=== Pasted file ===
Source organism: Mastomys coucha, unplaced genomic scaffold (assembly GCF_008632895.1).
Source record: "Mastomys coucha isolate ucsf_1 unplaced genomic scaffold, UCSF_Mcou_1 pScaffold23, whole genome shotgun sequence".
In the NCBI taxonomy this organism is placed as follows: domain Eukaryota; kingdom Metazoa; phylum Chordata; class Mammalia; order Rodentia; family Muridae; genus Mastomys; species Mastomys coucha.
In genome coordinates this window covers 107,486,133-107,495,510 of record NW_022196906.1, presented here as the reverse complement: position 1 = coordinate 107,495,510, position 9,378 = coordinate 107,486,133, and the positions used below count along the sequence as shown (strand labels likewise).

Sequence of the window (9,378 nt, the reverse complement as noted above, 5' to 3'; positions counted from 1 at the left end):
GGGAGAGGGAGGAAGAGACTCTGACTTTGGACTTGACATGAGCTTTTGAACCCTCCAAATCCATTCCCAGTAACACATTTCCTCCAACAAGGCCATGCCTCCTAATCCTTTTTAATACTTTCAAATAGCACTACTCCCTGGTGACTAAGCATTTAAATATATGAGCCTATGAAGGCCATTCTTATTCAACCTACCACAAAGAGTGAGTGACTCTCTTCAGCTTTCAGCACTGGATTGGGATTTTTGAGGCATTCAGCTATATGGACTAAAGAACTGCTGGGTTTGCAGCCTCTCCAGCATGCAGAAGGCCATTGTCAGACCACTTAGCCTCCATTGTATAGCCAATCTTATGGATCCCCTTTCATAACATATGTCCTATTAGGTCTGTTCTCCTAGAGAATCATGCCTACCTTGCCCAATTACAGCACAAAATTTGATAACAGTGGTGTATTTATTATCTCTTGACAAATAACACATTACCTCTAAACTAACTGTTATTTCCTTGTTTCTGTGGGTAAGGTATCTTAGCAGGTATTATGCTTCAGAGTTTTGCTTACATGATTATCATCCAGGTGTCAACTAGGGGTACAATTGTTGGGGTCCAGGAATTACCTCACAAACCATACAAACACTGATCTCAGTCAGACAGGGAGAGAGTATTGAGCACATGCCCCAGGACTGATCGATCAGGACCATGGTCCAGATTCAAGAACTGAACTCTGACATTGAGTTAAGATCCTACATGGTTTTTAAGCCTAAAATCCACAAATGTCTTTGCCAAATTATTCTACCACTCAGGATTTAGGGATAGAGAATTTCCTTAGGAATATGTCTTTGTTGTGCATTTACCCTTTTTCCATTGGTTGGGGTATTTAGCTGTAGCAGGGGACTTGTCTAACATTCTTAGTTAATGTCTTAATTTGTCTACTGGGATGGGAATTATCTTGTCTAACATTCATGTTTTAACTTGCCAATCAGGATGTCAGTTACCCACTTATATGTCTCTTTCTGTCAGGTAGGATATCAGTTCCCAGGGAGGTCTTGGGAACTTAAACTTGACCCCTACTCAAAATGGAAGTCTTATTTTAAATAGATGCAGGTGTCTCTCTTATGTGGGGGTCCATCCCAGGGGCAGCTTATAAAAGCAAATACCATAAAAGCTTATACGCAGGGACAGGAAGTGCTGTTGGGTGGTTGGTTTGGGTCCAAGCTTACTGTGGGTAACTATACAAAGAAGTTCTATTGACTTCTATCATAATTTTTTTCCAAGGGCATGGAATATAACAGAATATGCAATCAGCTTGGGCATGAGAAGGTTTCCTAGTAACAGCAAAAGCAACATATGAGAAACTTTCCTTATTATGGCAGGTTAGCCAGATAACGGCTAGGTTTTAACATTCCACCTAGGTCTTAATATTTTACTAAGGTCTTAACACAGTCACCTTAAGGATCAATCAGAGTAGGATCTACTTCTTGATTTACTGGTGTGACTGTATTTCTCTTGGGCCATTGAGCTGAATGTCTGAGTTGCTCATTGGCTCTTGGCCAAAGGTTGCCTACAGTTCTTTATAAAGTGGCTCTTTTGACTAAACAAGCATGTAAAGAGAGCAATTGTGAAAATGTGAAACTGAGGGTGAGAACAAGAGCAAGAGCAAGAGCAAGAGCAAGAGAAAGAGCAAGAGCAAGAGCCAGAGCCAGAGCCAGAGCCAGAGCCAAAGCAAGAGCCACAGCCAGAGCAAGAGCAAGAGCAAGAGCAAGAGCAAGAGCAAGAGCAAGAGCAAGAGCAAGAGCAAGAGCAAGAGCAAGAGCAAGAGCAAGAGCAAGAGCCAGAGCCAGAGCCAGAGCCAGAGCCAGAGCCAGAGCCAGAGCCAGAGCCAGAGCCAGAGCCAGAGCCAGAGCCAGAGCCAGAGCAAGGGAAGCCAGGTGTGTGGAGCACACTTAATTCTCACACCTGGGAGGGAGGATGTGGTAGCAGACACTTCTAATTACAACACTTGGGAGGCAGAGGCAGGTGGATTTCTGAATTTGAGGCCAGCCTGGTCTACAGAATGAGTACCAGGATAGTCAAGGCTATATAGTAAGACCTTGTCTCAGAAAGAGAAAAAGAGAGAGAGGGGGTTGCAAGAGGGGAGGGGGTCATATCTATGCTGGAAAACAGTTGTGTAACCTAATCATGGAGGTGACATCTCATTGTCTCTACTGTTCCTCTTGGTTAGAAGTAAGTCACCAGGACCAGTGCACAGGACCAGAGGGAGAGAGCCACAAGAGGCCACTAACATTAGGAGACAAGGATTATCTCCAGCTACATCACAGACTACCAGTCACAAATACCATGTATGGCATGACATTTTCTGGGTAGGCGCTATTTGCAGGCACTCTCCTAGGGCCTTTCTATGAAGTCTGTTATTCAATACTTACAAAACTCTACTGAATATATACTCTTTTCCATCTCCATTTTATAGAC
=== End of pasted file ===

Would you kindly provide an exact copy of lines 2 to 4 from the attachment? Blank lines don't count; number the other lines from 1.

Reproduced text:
Source record: "Mastomys coucha isolate ucsf_1 unplaced genomic scaffold, UCSF_Mcou_1 pScaffold23, whole genome shotgun sequence".
In the NCBI taxonomy this organism is placed as follows: domain Eukaryota; kingdom Metazoa; phylum Chordata; class Mammalia; order Rodentia; family Muridae; genus Mastomys; species Mastomys coucha.
In genome coordinates this window covers 107,486,133-107,495,510 of record NW_022196906.1, presented here as the reverse complement: position 1 = coordinate 107,495,510, position 9,378 = coordinate 107,486,133, and the positions used below count along the sequence as shown (strand labels likewise).